The Diamond Market is one of many Pittsburgh businesses with a facade renovated through the URA's program.

Take a walk through Allentown or Garfield, the Cultural District or Lawrenceville; head for the North Side or the Hill or Homewood and chances are you’ll see a building that’s been refurbished thanks to the Urban Redevelopment Authority’s (URA) four facade improvement programs.

“Facade improvement” might not sound riveting, but Tom Link, director of the URA’s Center for Entrepreneurship and Innovation, says the point of the programs is to make the fabric of the city feel good.

“When we think about what gives a neighborhood district vibrancy: how do you feel when you walk down the street? Does it look nice? Does it feel safe? Part of the spirit of the program is to make neighborhoods feel like places you want to be in,” he says. “It’s an investment in the public realm.”

While a business or building owner may want to install all new windows or invest in new signage, doing so can be prohibitively expensive. Link says that’s why funding for the facade improvement programs is so important: the monies enable projects that are crucial to the city’s well-being and wouldn’t otherwise happen.

Quianna Wasler, the Mainstreets Development Specialist who coordinates the facade improvement programs, says changing how a building looks is not just about improving street aesthetics but promoting economic growth.

“If you’re a retail business in this Internet age, your storefront is your billboard–people are Googling your address, pulling up a picture. If someone has never been there and doesn’t like what they see, they’re not going to go in.”

The facade improvement programs are available to almost everyone, from owners of historic buildings to independent businesses and individual homeowners; location determines specific program eligibility. The process goes like this: An applicant presents a facade plan for review by the URA’s architect against the agency’s design guidelines. Both parties agree to a vision and the URA issues a letter of commitment. Depending on the program, the agency may invest via grants, a forgivable loan or a loan to be repaid at the sale of a building. Funding for facade improvement comes from a variety of sources, including Community Development Block Grant funding, some state money, and most reliably, one percent of any Tax Increment Financing (TIF) District.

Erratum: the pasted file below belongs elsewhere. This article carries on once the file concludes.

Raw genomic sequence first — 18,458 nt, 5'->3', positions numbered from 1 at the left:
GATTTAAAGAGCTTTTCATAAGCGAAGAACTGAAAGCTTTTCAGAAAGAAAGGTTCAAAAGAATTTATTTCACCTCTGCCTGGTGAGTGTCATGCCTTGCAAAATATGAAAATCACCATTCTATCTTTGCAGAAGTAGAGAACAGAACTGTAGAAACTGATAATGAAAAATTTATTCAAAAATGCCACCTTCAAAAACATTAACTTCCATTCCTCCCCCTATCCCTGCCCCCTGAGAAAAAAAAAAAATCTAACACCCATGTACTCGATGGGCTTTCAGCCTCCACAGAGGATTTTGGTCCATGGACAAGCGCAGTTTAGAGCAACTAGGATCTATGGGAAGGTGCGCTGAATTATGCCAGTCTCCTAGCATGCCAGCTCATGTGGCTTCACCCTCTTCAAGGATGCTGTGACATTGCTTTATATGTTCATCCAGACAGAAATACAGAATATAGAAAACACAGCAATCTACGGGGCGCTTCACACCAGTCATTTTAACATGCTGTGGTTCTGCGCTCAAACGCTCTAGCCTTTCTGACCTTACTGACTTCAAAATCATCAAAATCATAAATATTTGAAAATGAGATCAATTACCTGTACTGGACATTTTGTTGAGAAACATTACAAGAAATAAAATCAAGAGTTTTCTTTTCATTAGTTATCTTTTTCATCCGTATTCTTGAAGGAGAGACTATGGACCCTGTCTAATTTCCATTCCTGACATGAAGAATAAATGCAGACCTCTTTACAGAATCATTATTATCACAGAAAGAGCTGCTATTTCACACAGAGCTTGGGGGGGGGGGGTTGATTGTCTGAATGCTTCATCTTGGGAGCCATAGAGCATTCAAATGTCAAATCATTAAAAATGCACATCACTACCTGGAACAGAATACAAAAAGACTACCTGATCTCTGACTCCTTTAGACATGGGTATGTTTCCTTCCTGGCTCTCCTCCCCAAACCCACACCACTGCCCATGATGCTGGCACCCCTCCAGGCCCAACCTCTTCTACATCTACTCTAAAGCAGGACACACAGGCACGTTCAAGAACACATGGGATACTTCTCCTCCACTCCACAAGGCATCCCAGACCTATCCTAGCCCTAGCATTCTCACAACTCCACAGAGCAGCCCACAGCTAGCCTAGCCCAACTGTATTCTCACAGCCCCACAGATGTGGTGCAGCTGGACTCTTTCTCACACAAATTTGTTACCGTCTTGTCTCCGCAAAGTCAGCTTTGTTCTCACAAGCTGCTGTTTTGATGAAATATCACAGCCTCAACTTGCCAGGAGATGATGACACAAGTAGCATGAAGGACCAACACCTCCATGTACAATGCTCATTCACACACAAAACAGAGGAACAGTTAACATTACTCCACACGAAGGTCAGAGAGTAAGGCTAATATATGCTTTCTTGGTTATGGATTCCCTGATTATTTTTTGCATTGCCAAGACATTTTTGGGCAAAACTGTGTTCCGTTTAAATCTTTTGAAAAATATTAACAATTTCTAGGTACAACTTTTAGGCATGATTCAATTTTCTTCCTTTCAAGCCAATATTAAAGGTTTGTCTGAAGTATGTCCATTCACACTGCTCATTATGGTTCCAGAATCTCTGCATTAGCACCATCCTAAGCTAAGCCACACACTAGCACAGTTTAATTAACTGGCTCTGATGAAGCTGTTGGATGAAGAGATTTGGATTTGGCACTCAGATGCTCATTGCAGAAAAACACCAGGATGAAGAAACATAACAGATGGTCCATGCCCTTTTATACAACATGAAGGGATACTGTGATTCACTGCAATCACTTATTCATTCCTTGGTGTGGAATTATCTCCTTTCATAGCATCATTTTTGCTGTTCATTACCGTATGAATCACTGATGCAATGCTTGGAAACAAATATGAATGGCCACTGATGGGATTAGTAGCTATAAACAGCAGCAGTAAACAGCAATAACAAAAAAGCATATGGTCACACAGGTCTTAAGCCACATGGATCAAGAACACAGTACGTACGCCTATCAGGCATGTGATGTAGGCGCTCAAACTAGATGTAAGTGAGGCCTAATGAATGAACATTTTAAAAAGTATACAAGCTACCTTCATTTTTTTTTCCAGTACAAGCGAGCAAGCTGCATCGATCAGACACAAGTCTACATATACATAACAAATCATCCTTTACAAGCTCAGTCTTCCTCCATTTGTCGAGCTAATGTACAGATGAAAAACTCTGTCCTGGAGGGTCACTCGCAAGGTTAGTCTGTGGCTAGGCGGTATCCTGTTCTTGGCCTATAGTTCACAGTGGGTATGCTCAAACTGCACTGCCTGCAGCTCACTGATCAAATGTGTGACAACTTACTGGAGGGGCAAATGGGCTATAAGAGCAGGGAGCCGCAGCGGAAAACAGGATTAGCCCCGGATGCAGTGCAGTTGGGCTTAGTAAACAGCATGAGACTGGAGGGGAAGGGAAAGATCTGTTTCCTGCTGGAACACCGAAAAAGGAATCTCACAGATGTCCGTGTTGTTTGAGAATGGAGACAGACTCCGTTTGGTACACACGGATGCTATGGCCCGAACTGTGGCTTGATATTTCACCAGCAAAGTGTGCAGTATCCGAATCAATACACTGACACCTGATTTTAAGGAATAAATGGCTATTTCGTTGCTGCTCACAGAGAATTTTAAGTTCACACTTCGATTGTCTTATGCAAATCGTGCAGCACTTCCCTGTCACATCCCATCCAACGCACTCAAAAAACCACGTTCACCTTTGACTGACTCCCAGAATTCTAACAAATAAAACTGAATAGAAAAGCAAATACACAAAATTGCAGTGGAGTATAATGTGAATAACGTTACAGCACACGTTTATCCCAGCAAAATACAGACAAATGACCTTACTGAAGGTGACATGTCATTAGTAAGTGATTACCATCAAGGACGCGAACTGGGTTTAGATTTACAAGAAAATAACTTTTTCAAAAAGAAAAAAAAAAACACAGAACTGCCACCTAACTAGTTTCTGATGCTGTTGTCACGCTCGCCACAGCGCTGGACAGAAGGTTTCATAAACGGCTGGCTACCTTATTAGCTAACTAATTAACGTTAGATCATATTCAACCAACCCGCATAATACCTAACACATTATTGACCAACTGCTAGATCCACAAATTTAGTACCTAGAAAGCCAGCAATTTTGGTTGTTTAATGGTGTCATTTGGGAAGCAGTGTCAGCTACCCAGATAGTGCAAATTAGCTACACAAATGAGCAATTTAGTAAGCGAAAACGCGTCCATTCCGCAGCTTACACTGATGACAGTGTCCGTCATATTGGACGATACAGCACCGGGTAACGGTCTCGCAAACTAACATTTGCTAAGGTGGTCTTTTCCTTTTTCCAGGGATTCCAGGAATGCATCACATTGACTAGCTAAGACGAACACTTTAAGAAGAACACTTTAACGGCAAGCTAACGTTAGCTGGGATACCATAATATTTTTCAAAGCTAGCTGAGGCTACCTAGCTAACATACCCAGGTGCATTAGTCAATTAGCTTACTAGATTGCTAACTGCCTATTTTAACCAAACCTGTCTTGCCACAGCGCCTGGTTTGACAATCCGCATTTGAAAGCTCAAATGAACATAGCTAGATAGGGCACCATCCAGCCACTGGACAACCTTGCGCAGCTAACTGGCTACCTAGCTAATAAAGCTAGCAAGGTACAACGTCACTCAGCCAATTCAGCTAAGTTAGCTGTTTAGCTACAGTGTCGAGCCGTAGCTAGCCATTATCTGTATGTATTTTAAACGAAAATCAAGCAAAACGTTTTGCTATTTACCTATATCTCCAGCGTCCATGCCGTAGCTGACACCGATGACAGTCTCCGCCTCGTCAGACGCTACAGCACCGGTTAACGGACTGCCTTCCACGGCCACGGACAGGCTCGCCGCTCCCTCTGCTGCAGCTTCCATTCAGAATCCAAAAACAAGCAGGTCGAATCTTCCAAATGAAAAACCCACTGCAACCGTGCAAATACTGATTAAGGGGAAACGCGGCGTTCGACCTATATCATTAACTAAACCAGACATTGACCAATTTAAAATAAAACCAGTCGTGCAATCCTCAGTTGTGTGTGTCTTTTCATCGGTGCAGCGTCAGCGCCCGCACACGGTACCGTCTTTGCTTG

Over the last ten years the URA has invested $5.4 million to complete 331 facade renovations. More importantly, says Link, that money attracted more than $101 million in other private and public funds.

“We are not in the business of replacing or competing with private capital. The idea is for us to leverage it, to help bring private capital to individual projects.”

Wasler says the URA has been so successful in leveraging their investment that representatives of cities such as Los Angeles, Calif., Austin, Texas and Columbus, Ohio have called to see how they can emulate the program.

“You’re activating a building that hasn’t been on the tax rolls for years and you have control over design,” she says. “It’s a tool for encouraging private property owners to make your city or your neighborhood or your street as attractive as possible.”

Moving forward, Wasler and Link hope to expand the programs’ reach and educate new neighborhoods about what facade improvement can do for them.

“When you see some of these great things, they don’t happen serendipitously. It takes a motivated property owner, a motivated community group, and a variety of leadership to encourage the funding of these programs,” says Link. “We talk about helping buildings and streets and places but ultimately we’re helping people.”

In other facade improvement news, the Colcom Foundation yesterday awarded $350,000 to the Pittsburgh Downtown Partnership to continue its Paris to Pittsburgh program, which enables facade renovations and outdoor dining activations. Downtown business or building owners can apply for a 50 percent matching grant up to $30,000 for exterior facade work. Since 2007, the program has invested $1.7 million in 73 projects that brought in over $4.6 million in private investment.

Margaret J. Krauss is a writer, radio producer, and researcher. If not biking Pittsburgh's streets or swimming its rivers, she is likely geeking out about a really good story.